The Médicis rooms is steeped in the history of Leonardo’s genius and the fascinating world of his patrons, the Médicis family, thanks to whom he became one of the most famous creators of his time. At the head of the bed, there are frescoes inspired taken from one of his earliest works, “Madonna of the Carnation”. The rooms’ colour scheme blends in harmoniously with colour palette of the famous canvas, while magnificent Venetian mirrors add to the charm of their unique feel.
The Inventions rooms pay tribute to Leonardo da Vinci’s innovative genius. At the head of the bed, there are frescoes taken from some of his best-known technical drawings. The colours recall those used in his studies, while — in keeping with his Italian origins – the blown-glass ochre lighting was produced in Venice.
The Inspirations rooms celebrate the enormous talent of Leonardo da Vinci as a painter. At the head of the bead, there are frescoes from some of his major works, including: “The Battle of Anghiari”. The warm colours are reminiscent of those used in his best-known paintings, while — in keeping with his Italian origins – the blown-glass ochre lighting was produced in Venice.
The Renaissance rooms are largely inspired by the period. At the head of the bed, there are frescoes representing some of Leonardo da Vinci’s major works in a pastel palette that recalls the colours in use at the time. Magnificent Venetian mirrors add to the charm of their unique feel.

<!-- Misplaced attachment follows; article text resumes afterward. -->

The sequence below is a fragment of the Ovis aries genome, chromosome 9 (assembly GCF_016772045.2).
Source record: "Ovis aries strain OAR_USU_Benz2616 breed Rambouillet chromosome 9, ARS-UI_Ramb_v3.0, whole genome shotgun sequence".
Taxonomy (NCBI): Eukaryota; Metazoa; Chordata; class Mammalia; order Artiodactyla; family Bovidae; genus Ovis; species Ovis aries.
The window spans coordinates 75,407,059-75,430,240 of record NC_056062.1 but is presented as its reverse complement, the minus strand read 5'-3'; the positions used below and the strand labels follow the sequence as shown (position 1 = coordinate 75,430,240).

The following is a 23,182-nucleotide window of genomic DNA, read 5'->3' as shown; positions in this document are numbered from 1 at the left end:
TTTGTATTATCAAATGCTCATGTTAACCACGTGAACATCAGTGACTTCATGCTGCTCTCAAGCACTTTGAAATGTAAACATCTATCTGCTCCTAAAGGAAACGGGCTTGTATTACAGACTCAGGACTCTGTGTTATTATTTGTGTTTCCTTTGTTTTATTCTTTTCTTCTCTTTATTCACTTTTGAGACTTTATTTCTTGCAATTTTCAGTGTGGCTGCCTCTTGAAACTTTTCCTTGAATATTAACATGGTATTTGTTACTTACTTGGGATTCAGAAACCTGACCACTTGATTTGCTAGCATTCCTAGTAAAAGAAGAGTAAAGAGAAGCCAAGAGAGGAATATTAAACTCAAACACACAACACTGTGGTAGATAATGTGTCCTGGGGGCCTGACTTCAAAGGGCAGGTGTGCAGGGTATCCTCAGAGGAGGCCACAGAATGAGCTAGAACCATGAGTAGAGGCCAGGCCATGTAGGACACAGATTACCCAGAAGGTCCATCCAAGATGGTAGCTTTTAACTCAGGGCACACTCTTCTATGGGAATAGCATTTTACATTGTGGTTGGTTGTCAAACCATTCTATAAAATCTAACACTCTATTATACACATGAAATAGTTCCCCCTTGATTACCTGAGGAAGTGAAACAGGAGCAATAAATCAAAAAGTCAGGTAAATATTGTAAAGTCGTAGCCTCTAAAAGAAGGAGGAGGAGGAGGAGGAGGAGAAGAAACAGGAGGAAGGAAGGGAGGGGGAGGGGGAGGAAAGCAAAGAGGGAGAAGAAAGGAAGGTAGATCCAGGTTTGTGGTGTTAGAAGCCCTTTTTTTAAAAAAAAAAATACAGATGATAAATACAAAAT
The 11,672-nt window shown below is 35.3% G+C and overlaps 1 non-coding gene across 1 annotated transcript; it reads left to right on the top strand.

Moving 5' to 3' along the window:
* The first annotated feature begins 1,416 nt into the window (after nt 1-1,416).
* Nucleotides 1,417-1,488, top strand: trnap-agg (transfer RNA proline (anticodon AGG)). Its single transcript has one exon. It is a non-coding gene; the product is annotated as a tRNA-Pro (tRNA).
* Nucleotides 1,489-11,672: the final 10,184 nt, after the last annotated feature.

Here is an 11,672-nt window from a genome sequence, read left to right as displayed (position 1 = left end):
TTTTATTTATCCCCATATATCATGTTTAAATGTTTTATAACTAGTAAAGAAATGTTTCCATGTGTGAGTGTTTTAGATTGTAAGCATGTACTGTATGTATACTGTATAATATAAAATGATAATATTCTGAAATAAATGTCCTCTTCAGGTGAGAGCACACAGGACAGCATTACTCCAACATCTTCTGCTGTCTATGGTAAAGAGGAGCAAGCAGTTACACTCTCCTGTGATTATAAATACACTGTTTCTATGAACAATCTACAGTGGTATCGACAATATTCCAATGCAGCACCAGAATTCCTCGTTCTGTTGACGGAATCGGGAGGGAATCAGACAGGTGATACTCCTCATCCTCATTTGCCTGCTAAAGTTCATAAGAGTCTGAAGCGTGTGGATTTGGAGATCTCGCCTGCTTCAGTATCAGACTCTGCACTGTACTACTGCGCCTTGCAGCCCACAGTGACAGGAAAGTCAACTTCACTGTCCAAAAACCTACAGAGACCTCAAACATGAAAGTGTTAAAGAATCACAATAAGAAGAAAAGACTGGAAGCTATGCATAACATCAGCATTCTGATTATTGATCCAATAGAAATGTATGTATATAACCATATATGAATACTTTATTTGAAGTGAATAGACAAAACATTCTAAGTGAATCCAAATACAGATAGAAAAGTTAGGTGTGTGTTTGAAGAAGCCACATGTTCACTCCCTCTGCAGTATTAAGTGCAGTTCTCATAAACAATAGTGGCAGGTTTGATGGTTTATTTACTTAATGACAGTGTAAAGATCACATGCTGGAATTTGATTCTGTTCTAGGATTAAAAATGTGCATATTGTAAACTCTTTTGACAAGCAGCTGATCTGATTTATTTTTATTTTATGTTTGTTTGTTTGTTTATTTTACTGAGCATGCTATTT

On 21st August 1911, one Vincenzo Peruggia pulled off the theft of the century. He managed to steal the Louvre’s best-known painting: the Gioconda. With the police on his trail, he found refuge in this hotel room for a few days, until the pressure subsided and he was able to return to his home in the Rue de l’Hôpital Saint-Louis with his precious loot. Public opinion and the press soon took a keen interest in this mysterious disappearance.
The room is decorated in a style that recreates how it probably looked at the time. Period photos and frame without the famous canvas: the Thief’s Room beckons its guests to immerse themselves in the thick of its incredible history!
The relaxation area, situated on the lower ground floor, is arranged around a mosaic-lined pool that reproduces the colours used by Leonardo da Vinci to paint the Gioconda. The star-studded arch creates a perfect cocoon for ultimate relaxation. Book at reception to enjoy your own private pool session, that relaxes and tones thanks to its built-in counter-current system.
Café Da Vinci
Café Da Vinci looks out onto the Rue des Saints Pères, on one side, and the hotel patio on the other. It is open all day, for breakfast, coffee or to have a drink. Although the café is a truly Parisian tradition, Café Da Vinci adds a further touch of refinement with its decoration, which is inspired by the oldest and most famous café in Venice, Caffè Florian. The ceiling and floor motifs are identical, and the wood panelling on the walls helps to recreate the same peaceful, elegant atmosphere. But the resemblance doesn’t end there: Café Da Vinci serves one of the best espressos in Paris, thanks to its very special percolator, which is an exact replica of the one still in use at Caffè Florian.
Set in the heart of Paris, Hôtel Da Vinci is the ideal pied-à-terre for discovering the city’s main monuments and sights, as well as for going on a shopping spree.